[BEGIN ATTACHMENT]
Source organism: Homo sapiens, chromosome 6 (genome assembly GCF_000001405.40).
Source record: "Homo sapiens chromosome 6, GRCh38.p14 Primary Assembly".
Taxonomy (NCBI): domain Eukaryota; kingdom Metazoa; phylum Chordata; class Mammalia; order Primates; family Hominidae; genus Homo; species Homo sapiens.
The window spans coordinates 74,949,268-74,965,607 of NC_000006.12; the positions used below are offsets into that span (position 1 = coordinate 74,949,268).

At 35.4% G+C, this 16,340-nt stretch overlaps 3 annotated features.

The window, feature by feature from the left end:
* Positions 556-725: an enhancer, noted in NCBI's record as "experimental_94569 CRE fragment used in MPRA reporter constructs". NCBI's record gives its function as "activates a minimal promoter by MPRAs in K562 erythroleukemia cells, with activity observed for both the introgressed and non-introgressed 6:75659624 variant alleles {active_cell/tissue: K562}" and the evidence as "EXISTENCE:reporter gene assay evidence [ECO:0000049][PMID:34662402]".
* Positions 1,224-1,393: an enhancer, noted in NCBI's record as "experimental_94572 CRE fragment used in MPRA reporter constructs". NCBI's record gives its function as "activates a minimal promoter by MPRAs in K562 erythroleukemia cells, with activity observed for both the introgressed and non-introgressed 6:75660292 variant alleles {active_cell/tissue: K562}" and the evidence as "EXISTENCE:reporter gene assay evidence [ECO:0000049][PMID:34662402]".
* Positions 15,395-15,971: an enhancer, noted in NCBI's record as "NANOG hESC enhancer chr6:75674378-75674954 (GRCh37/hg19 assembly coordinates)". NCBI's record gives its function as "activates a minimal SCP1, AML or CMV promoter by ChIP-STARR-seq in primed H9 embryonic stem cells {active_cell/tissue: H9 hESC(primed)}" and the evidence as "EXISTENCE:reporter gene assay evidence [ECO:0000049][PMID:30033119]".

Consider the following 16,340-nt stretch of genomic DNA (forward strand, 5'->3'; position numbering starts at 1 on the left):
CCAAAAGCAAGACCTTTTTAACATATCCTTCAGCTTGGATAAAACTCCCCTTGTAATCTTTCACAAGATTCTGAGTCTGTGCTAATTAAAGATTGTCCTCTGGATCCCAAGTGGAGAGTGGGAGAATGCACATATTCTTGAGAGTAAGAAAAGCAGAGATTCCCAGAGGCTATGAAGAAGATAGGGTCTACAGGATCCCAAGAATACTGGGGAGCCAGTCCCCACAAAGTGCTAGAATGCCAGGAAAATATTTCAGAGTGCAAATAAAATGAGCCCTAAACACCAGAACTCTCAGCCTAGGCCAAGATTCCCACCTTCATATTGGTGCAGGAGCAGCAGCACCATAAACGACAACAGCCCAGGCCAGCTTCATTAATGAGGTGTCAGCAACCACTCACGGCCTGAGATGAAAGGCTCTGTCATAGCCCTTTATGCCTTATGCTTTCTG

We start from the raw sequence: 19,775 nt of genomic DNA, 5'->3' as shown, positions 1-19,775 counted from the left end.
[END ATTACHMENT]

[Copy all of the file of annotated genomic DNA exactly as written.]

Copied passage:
Source organism: Homo sapiens, chromosome 6 (genome assembly GCF_000001405.40).
Source record: "Homo sapiens chromosome 6, GRCh38.p14 Primary Assembly".
Taxonomy (NCBI): domain Eukaryota; kingdom Metazoa; phylum Chordata; class Mammalia; order Primates; family Hominidae; genus Homo; species Homo sapiens.
The window spans coordinates 74,949,268-74,965,607 of NC_000006.12; the positions used below are offsets into that span (position 1 = coordinate 74,949,268).

At 35.4% G+C, this 16,340-nt stretch overlaps 3 annotated features.

The window, feature by feature from the left end:
* Positions 556-725: an enhancer, noted in NCBI's record as "experimental_94569 CRE fragment used in MPRA reporter constructs". NCBI's record gives its function as "activates a minimal promoter by MPRAs in K562 erythroleukemia cells, with activity observed for both the introgressed and non-introgressed 6:75659624 variant alleles {active_cell/tissue: K562}" and the evidence as "EXISTENCE:reporter gene assay evidence [ECO:0000049][PMID:34662402]".
* Positions 1,224-1,393: an enhancer, noted in NCBI's record as "experimental_94572 CRE fragment used in MPRA reporter constructs". NCBI's record gives its function as "activates a minimal promoter by MPRAs in K562 erythroleukemia cells, with activity observed for both the introgressed and non-introgressed 6:75660292 variant alleles {active_cell/tissue: K562}" and the evidence as "EXISTENCE:reporter gene assay evidence [ECO:0000049][PMID:34662402]".
* Positions 15,395-15,971: an enhancer, noted in NCBI's record as "NANOG hESC enhancer chr6:75674378-75674954 (GRCh37/hg19 assembly coordinates)". NCBI's record gives its function as "activates a minimal SCP1, AML or CMV promoter by ChIP-STARR-seq in primed H9 embryonic stem cells {active_cell/tissue: H9 hESC(primed)}" and the evidence as "EXISTENCE:reporter gene assay evidence [ECO:0000049][PMID:30033119]".

Consider the following 16,340-nt stretch of genomic DNA (forward strand, 5'->3'; position numbering starts at 1 on the left):
CCAAAAGCAAGACCTTTTTAACATATCCTTCAGCTTGGATAAAACTCCCCTTGTAATCTTTCACAAGATTCTGAGTCTGTGCTAATTAAAGATTGTCCTCTGGATCCCAAGTGGAGAGTGGGAGAATGCACATATTCTTGAGAGTAAGAAAAGCAGAGATTCCCAGAGGCTATGAAGAAGATAGGGTCTACAGGATCCCAAGAATACTGGGGAGCCAGTCCCCACAAAGTGCTAGAATGCCAGGAAAATATTTCAGAGTGCAAATAAAATGAGCCCTAAACACCAGAACTCTCAGCCTAGGCCAAGATTCCCACCTTCATATTGGTGCAGGAGCAGCAGCACCATAAACGACAACAGCCCAGGCCAGCTTCATTAATGAGGTGTCAGCAACCACTCACGGCCTGAGATGAAAGGCTCTGTCATAGCCCTTTATGCCTTATGCTTTCTG

We start from the raw sequence: 19,775 nt of genomic DNA, 5'->3' as shown, positions 1-19,775 counted from the left end.